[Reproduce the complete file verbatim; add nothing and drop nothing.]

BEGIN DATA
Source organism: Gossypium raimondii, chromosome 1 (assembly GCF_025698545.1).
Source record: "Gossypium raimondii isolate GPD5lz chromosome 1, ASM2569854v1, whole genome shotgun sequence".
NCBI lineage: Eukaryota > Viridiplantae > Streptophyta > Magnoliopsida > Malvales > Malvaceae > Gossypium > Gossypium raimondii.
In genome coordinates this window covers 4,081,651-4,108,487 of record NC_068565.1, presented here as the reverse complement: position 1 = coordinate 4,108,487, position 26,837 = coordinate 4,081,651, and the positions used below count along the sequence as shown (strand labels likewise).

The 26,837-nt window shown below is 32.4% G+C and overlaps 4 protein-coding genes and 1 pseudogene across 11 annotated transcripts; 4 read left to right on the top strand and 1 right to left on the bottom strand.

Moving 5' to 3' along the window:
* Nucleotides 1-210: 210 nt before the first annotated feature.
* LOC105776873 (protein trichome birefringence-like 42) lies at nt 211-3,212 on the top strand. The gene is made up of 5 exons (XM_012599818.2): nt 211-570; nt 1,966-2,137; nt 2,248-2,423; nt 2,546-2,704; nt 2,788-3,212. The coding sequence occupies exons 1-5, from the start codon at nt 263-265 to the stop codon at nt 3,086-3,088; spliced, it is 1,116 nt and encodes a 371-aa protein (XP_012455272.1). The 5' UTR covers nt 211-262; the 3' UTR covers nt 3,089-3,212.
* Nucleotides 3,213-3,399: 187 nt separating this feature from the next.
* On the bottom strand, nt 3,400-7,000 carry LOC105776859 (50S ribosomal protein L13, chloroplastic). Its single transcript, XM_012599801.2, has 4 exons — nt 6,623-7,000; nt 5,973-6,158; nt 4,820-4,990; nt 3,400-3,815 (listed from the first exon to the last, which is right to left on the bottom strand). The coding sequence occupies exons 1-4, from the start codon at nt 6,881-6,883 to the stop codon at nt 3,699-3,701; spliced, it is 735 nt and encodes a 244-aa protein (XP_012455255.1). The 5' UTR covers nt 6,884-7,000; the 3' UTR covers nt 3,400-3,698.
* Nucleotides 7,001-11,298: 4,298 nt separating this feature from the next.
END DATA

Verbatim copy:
Source organism: Gossypium raimondii, chromosome 1 (assembly GCF_025698545.1).
Source record: "Gossypium raimondii isolate GPD5lz chromosome 1, ASM2569854v1, whole genome shotgun sequence".
NCBI lineage: Eukaryota > Viridiplantae > Streptophyta > Magnoliopsida > Malvales > Malvaceae > Gossypium > Gossypium raimondii.
In genome coordinates this window covers 4,081,651-4,108,487 of record NC_068565.1, presented here as the reverse complement: position 1 = coordinate 4,108,487, position 26,837 = coordinate 4,081,651, and the positions used below count along the sequence as shown (strand labels likewise).

The 26,837-nt window shown below is 32.4% G+C and overlaps 4 protein-coding genes and 1 pseudogene across 11 annotated transcripts; 4 read left to right on the top strand and 1 right to left on the bottom strand.

Moving 5' to 3' along the window:
* Nucleotides 1-210: 210 nt before the first annotated feature.
* LOC105776873 (protein trichome birefringence-like 42) lies at nt 211-3,212 on the top strand. The gene is made up of 5 exons (XM_012599818.2): nt 211-570; nt 1,966-2,137; nt 2,248-2,423; nt 2,546-2,704; nt 2,788-3,212. The coding sequence occupies exons 1-5, from the start codon at nt 263-265 to the stop codon at nt 3,086-3,088; spliced, it is 1,116 nt and encodes a 371-aa protein (XP_012455272.1). The 5' UTR covers nt 211-262; the 3' UTR covers nt 3,089-3,212.
* Nucleotides 3,213-3,399: 187 nt separating this feature from the next.
* On the bottom strand, nt 3,400-7,000 carry LOC105776859 (50S ribosomal protein L13, chloroplastic). Its single transcript, XM_012599801.2, has 4 exons — nt 6,623-7,000; nt 5,973-6,158; nt 4,820-4,990; nt 3,400-3,815 (listed from the first exon to the last, which is right to left on the bottom strand). The coding sequence occupies exons 1-4, from the start codon at nt 6,881-6,883 to the stop codon at nt 3,699-3,701; spliced, it is 735 nt and encodes a 244-aa protein (XP_012455255.1). The 5' UTR covers nt 6,884-7,000; the 3' UTR covers nt 3,400-3,698.
* Nucleotides 7,001-11,298: 4,298 nt separating this feature from the next.